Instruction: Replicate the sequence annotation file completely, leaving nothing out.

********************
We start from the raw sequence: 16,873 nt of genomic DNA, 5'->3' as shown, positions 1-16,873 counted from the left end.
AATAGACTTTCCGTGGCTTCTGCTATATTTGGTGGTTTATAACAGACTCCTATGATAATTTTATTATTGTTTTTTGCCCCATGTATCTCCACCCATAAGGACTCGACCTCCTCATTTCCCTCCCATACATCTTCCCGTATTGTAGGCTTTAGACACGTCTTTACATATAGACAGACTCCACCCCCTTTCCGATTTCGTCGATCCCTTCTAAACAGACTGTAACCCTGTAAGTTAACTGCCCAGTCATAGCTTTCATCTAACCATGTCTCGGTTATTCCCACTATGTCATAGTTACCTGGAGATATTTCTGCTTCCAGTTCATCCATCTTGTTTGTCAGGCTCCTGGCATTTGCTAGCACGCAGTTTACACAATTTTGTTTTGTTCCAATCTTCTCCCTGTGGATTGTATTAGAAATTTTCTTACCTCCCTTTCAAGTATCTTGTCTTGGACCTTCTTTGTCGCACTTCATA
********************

We start from the raw sequence: 16,873 nt of genomic DNA, 5'->3' as shown, positions 1-16,873 counted from the left end.
AATAGACTTTCCGTGGCTTCTGCTATATTTGGTGGTTTATAACAGACTCCTATGATAATTTTATTATTGTTTTTTGCCCCATGTATCTCCACCCATAAGGACTCGACCTCCTCATTTCCCTCCCATACATCTTCCCGTATTGTAGGCTTTAGACACGTCTTTACATATAGACAGACTCCACCCCCTTTCCGATTTCGTCGATCCCTTCTAAACAGACTGTAACCCTGTAAGTTAACTGCCCAGTCATAGCTTTCATCTAACCATGTCTCGGTTATTCCCACTATGTCATAGTTACCTGGAGATATTTCTGCTTCCAGTTCATCCATCTTGTTTGTCAGGCTCCTGGCATTTGCTAGCACGCAGTTTACACAATTTTGTTTTGTTCCAATCTTCTCCCTGTGGATTGTATTAGAAATTTTCTTACCTCCCTTTCAAGTATCTTGTCTTGGACCTTCTTTGTCGCACTTCATA